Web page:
- Mar 18, 2014
The Chauvinist: I wonder what this means. Will some UN agency eventually take control over the net? This is why I'm glad we're now seeing innovations like Namecoin. It's not enough, but a start.
U.S. officials announced plans Friday to relinquish federal government control over the administration of the Internet, a move that pleased international critics but alarmed some business leaders and others who rely on the smooth functioning of the Web. Pressure to let go of the final vestiges of U.S. authority over the system of Web addresses and domain names that organize the Internet has been building for more than a decade and was supercharged by the backlash last year to revelations about National Security Agency surveillance.
The change would end the long-running contract between the Commerce Department and the Internet Corporation for Assigned Names and Numbers (ICANN), a California-based nonprofit group. That contract is set to expire next year but could be extended if the transition plan is not complete. We look forward to ICANN convening stakeholders across the global Internet community to craft an appropriate transition plan,” Lawrence E. Strickling, assistant secretary of commerce for communications and information, said in a statement.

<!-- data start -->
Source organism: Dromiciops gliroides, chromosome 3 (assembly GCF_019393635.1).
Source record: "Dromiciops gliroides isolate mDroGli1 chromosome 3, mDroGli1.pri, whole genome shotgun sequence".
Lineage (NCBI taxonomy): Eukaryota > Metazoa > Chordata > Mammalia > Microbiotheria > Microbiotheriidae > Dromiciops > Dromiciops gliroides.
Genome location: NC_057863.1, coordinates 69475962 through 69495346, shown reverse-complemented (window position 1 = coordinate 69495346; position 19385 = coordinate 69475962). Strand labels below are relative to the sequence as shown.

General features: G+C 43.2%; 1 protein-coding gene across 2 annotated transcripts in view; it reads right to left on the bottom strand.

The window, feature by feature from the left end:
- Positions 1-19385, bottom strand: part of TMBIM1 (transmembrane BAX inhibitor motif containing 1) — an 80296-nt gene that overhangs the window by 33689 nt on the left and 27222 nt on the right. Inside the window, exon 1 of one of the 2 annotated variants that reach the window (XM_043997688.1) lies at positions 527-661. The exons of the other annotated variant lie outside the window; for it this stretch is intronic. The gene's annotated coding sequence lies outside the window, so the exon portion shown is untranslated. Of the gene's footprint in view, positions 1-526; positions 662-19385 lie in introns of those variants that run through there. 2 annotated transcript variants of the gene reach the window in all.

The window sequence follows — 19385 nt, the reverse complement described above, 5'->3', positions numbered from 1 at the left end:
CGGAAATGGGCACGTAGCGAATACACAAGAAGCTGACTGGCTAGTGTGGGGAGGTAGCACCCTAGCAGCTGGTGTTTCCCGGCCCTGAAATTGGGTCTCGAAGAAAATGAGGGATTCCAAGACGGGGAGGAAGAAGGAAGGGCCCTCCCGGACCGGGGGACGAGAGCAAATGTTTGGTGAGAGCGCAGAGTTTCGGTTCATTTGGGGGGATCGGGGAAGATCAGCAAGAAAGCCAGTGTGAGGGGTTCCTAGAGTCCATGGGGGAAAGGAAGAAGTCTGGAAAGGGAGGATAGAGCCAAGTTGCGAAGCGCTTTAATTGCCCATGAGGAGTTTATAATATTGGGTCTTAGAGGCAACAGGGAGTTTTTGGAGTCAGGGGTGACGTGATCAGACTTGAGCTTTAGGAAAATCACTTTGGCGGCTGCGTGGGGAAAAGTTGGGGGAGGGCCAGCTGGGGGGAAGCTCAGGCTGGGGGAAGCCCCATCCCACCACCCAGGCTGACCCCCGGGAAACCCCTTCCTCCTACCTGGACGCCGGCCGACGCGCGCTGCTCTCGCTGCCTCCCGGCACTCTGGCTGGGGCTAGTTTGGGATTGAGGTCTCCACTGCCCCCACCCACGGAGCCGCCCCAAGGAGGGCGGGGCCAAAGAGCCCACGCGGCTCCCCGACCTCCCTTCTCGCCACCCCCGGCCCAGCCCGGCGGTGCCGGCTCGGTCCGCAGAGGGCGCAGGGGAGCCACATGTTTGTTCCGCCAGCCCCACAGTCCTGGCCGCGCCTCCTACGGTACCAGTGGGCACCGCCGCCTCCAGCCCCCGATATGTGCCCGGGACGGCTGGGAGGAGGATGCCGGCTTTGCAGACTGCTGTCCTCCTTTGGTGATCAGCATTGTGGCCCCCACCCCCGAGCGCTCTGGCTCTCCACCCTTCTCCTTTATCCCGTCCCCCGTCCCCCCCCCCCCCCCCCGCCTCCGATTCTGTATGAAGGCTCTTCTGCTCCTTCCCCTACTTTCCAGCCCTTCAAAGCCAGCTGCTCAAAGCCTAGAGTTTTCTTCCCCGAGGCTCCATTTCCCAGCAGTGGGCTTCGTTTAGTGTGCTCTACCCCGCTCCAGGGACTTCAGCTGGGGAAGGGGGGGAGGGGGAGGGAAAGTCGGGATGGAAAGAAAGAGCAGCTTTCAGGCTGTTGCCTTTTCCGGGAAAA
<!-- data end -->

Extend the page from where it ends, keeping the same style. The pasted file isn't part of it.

The announcement received a passionate response, with some groups quickly embracing the change and others blasting it. In a statement, Senate Commerce Committee Chairman John D. Rockefeller IV (D-W.Va.) called the move “consistent with other efforts the U.S. and our allies are making to promote a free and open Internet, and to preserve and advance the current multi-stakeholder model of global Internet governance.”